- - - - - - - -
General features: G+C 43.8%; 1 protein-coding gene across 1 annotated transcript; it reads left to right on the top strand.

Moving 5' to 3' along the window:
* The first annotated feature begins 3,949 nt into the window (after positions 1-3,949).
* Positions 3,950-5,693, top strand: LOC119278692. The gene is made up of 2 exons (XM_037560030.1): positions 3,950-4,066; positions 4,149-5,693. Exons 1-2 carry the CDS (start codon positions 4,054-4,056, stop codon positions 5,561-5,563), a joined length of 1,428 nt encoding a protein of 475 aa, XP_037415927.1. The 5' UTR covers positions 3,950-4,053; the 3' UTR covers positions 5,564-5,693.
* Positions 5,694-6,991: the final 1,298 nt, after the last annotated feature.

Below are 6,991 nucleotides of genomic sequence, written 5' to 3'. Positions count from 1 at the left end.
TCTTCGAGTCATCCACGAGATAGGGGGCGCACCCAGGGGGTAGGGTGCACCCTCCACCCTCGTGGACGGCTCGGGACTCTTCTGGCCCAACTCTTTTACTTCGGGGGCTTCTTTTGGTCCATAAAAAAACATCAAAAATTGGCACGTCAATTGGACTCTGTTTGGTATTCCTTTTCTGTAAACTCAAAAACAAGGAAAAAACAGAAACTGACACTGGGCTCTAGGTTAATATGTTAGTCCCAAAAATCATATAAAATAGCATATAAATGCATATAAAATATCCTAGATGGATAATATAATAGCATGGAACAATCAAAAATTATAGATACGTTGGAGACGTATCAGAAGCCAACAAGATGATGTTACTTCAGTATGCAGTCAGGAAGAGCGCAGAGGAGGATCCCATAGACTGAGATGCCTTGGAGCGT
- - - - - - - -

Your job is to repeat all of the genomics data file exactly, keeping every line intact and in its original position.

General features: G+C 43.8%; 1 protein-coding gene across 1 annotated transcript; it reads left to right on the top strand.

Moving 5' to 3' along the window:
* The first annotated feature begins 3,949 nt into the window (after positions 1-3,949).
* Positions 3,950-5,693, top strand: LOC119278692. The gene is made up of 2 exons (XM_037560030.1): positions 3,950-4,066; positions 4,149-5,693. Exons 1-2 carry the CDS (start codon positions 4,054-4,056, stop codon positions 5,561-5,563), a joined length of 1,428 nt encoding a protein of 475 aa, XP_037415927.1. The 5' UTR covers positions 3,950-4,053; the 3' UTR covers positions 5,564-5,693.
* Positions 5,694-6,991: the final 1,298 nt, after the last annotated feature.

Below are 6,991 nucleotides of genomic sequence, written 5' to 3'. Positions count from 1 at the left end.
TCTTCGAGTCATCCACGAGATAGGGGGCGCACCCAGGGGGTAGGGTGCACCCTCCACCCTCGTGGACGGCTCGGGACTCTTCTGGCCCAACTCTTTTACTTCGGGGGCTTCTTTTGGTCCATAAAAAAACATCAAAAATTGGCACGTCAATTGGACTCTGTTTGGTATTCCTTTTCTGTAAACTCAAAAACAAGGAAAAAACAGAAACTGACACTGGGCTCTAGGTTAATATGTTAGTCCCAAAAATCATATAAAATAGCATATAAATGCATATAAAATATCCTAGATGGATAATATAATAGCATGGAACAATCAAAAATTATAGATACGTTGGAGACGTATCAGAAGCCAACAAGATGATGTTACTTCAGTATGCAGTCAGGAAGAGCGCAGAGGAGGATCCCATAGACTGAGATGCCTTGGAGCGT